It's a common question, particularly for folks like me who are old enough to remember the first wave of virtual reality machines and how quickly they went from fad to bad. Some smart person put this question to Palmer Luckey, one of the co-founders of Oculus Rift, and he had to interesting things to say in response.
The answer? Well mostly technology really. Virtual reality in the 90s was an idea that was ahead of the technology in a very big way. Motion tracking wasn't sophisticated enough, the headsets themselves were ludicrously expensive to research and produce, meaning that mass market penetration was next to impossible.
But another issue, says Luckey, is the power of PCs themselves.
"The biggest part: no matter how good the VR hardware was at the time, the computing power has never really been there," he explained. "Today, the average person’s PC, or even a $400 console can render… not a photorealistic environment, but a pretty good looking 3d environment. If you look at any of those old systems back then, they weren’t anything near photorealism. There were cool things you could do — you could render a wireframe, at high framerates, in 3d.. but it wasn’t anything consumers would latch on to."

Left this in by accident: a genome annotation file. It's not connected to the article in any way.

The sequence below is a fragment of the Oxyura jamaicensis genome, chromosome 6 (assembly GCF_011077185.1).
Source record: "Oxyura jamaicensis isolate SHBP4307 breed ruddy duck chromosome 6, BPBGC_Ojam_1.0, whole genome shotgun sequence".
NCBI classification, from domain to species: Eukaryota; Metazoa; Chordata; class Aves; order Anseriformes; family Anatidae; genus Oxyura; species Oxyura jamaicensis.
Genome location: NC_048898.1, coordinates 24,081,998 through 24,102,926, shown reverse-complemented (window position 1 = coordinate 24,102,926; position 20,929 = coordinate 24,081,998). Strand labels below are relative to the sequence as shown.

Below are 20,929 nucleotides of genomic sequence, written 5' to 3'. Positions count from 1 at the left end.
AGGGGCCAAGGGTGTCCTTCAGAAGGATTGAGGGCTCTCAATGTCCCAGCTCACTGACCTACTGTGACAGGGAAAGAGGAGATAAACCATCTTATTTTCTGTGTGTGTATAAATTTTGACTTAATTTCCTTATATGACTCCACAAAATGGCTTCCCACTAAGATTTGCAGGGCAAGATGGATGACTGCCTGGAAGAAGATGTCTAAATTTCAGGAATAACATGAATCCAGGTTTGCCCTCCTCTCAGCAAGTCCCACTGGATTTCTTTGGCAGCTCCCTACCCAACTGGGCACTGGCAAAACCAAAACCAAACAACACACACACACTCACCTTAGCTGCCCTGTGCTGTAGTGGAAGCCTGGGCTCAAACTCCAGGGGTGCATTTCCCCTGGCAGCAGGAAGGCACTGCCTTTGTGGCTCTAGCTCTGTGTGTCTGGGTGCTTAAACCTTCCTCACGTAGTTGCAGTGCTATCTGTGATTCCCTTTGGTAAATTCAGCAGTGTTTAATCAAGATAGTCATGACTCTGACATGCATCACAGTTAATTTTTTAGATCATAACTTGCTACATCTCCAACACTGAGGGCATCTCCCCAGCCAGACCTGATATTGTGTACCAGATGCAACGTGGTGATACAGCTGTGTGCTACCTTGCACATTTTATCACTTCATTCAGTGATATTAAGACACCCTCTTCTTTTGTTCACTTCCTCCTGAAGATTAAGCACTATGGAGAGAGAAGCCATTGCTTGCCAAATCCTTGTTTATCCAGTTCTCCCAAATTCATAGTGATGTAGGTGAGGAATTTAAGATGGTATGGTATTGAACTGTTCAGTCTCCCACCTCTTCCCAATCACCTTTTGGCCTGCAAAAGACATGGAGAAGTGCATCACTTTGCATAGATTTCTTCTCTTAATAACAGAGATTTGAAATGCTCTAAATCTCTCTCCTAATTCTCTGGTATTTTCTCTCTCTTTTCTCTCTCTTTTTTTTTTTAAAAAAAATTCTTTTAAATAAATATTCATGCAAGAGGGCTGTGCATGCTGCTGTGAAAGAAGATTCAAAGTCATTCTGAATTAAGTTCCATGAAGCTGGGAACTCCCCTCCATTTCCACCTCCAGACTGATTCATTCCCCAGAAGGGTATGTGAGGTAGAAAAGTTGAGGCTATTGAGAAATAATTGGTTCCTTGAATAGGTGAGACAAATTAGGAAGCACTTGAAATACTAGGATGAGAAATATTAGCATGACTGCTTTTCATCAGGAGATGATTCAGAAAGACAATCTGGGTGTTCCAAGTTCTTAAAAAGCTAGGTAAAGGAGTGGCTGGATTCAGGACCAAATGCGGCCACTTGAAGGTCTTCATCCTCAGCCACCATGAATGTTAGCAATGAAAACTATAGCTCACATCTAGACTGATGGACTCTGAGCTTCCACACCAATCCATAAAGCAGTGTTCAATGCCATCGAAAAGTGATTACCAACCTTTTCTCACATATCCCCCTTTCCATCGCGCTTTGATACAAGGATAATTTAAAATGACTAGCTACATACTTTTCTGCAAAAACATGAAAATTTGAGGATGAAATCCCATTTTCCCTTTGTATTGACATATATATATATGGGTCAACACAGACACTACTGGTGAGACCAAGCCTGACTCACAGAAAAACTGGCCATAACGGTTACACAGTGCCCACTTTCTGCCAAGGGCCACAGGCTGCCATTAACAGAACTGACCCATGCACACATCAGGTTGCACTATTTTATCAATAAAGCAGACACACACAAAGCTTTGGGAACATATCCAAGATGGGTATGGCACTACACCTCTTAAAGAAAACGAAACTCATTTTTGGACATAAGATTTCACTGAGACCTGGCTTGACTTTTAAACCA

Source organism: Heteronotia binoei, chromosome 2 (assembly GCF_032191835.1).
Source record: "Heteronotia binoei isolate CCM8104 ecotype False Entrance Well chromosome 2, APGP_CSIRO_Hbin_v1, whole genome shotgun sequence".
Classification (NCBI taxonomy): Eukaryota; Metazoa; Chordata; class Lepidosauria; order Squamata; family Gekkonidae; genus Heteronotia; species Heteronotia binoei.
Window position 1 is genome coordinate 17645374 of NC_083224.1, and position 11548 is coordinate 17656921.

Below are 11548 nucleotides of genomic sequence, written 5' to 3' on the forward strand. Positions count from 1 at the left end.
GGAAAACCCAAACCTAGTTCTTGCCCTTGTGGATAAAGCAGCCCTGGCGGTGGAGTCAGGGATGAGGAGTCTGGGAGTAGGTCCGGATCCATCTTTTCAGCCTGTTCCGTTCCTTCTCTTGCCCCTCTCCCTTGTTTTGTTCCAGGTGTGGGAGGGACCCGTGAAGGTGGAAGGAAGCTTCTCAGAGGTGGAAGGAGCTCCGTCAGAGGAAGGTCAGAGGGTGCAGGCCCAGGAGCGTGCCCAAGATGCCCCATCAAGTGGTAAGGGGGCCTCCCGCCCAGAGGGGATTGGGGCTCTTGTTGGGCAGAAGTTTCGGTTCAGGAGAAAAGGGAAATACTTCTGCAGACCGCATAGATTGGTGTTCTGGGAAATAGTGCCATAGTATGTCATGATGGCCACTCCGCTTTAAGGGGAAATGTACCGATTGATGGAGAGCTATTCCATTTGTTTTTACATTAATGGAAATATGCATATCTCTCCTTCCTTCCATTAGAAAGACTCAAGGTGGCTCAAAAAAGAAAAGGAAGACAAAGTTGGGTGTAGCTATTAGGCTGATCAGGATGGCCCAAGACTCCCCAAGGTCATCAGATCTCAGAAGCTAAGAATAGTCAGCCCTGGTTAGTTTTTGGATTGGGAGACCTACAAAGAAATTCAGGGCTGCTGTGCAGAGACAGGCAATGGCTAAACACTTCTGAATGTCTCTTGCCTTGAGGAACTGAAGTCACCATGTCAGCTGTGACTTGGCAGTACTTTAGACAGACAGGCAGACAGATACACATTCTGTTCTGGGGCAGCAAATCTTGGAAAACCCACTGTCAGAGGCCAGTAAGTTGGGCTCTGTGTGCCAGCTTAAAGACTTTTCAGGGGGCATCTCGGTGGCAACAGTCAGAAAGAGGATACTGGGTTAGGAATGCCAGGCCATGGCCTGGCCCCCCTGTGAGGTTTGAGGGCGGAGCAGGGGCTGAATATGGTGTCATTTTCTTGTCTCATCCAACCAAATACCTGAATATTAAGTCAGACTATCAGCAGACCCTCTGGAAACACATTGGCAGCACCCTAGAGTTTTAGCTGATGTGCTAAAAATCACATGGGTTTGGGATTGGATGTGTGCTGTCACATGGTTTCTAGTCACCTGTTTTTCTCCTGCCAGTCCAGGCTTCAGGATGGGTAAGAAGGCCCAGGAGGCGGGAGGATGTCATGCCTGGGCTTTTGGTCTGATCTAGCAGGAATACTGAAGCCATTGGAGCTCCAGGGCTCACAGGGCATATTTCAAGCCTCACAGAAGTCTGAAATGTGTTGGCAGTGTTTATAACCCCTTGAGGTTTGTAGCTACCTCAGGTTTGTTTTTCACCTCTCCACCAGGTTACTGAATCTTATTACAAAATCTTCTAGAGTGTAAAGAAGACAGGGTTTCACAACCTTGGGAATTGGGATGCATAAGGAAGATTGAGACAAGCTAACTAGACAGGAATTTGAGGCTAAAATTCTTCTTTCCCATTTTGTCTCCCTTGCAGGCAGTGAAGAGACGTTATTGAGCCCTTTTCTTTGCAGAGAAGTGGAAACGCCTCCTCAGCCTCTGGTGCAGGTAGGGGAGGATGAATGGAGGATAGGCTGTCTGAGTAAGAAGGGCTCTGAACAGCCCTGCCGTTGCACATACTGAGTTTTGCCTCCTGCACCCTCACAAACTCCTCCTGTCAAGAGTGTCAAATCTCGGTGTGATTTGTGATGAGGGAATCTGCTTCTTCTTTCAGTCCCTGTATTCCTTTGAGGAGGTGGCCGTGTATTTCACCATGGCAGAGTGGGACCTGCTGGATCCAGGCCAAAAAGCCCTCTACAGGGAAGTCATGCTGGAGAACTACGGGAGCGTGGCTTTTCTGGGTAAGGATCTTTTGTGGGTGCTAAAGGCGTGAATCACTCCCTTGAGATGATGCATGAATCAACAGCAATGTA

Personally, it feels like the time is actually right for virtual reality. There are too many things working in its favour. Valve's support, affordability, the fact Sony appears to be investing in it. The next few years are going to be interesting.